Recommended by:
                        poco, wonderful world, Youffraita, suka

                        do make me curious. I'll have to find a good overview, showing the development of the Novel in the 18th and 19th century. I've gained so much respect for Austen and Dickens, now that I see how much ground they covered, how many ways they pushed the Novel forward, and how widely all their innovations spread.

                        Perhaps Austen was much more popular? I know Wuthering Heights is the great mainstream 19th century classic that hardly sold at the time (Moby Dick is canonical now, but not mainstream). Then again, Emma only sold 1500 copies in its first 17 years.

                        I don't have many facts and numbers. But I'd guess Twain attacked Austen partly because she impressed him, so her "flaws" irked him; and mostly because her work stands for the more polite books of his time, which were far more numerous and popular than the wilder Wuthering Heights type.

                        "Every man has a right to utter what he thinks truth" Samuel Johnson

                        by Brecht on Sun Nov 10, 2013 at 01:28:11 PM PST

                        [ Parent ]

                        •  I know I can't stand Wuthering Heights, despite (6+ / 0-)

                          recognizing its virtuosity--the dialectal narrative voices, intermingled with the prissy Lockwood, the very interesting background given to Heathcliff, (Malay, maybe?) the amazingly violently plotted story.... Anyway, not because of my dislike, but WH is not quite the great mainstream 19th century classic (according to Eagleton's reading of Leavis and the Scrutiny group, Emily Bronte was the one half of the 2 and 1/2 women allowed into the canon--the other 2 women being Austen and Eliot.) I think the greats are Dickens, Eliot, Thackeray, Trollope (not my rankings, but rather a survey of current literary and critical tastes.)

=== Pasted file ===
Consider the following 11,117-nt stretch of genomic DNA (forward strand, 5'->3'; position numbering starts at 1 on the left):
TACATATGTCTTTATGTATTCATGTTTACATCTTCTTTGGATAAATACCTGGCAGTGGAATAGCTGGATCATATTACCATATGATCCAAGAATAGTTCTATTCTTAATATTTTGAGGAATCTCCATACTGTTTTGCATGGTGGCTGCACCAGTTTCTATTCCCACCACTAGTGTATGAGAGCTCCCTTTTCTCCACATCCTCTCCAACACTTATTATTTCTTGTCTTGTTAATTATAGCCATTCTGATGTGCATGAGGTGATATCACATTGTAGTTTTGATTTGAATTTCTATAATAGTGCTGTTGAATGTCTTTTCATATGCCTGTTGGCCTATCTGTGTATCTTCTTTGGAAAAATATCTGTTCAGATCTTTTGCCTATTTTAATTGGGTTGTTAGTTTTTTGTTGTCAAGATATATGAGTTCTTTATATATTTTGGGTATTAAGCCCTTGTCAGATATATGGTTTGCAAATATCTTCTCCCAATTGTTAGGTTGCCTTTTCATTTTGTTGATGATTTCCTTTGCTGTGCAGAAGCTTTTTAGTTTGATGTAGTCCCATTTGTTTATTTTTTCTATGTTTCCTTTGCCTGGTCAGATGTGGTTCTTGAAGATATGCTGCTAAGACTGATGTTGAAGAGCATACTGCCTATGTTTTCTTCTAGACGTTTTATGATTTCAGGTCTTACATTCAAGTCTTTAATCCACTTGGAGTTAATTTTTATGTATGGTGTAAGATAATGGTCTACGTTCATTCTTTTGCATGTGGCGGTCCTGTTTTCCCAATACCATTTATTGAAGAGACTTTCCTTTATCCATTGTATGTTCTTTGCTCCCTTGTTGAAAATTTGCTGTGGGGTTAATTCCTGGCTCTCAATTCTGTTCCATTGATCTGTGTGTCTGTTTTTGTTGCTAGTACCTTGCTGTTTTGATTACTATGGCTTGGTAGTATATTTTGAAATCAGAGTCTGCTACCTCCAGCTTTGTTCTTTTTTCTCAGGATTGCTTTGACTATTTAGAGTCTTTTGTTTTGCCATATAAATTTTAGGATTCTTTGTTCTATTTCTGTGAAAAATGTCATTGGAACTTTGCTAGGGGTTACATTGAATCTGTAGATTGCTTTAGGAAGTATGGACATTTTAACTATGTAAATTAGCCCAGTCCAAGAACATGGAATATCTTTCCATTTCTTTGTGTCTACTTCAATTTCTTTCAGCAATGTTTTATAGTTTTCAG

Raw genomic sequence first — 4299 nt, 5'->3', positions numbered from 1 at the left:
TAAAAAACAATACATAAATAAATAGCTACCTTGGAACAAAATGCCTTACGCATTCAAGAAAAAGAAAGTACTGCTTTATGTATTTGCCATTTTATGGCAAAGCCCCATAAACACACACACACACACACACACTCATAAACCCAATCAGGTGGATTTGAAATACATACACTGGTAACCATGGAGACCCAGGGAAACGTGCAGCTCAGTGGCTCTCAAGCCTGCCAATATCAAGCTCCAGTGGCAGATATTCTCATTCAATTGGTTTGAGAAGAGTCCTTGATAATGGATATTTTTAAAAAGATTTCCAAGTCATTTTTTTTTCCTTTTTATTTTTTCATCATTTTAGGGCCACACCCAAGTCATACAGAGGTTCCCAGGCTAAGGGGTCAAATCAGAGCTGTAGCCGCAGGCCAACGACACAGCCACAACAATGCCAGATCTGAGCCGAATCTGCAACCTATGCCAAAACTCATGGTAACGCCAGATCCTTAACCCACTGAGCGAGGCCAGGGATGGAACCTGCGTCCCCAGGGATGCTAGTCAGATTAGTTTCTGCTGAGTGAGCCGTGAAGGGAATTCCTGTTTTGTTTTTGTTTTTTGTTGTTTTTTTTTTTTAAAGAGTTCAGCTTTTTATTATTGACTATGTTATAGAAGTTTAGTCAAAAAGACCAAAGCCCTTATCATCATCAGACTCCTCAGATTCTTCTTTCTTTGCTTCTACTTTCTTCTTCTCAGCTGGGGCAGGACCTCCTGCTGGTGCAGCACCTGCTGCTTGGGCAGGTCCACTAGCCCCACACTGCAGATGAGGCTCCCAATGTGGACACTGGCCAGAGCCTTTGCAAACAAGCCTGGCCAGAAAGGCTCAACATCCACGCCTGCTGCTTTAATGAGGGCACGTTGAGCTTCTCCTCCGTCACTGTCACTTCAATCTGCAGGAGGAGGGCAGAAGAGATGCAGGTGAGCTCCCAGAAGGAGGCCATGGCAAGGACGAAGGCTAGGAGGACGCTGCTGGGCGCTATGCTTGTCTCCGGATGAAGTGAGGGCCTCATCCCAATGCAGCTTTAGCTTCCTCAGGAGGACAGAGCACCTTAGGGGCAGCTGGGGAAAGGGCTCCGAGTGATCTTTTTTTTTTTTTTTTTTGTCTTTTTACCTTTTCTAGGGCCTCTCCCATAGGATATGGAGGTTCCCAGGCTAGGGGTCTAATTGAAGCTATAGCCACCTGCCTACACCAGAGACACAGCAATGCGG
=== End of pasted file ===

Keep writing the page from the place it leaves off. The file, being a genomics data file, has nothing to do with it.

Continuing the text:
But in response to Youffraita, I am going to pipe up in support of Villette by Charlotte Bronte. I have been ardent in my praise for this novel quite a few times, even in a few comments in these series. Like Austen, Bronte makes a serious attempt to school the reader in the proper way to read her novel; where Austen does it in the way of a distant family friend: "Here's where you are doing it wrong, but beyond pointing it out, I don't really care whether you get it or not, if you choose to be a stupid chuckle-head, that is your problem, not mine." However, Bronte does it like an exasperated professor: "Look how many examples I have to give to make you understand that you are not following the nuances here--you are not reading carefully or with proper attention and this is not going to help you later."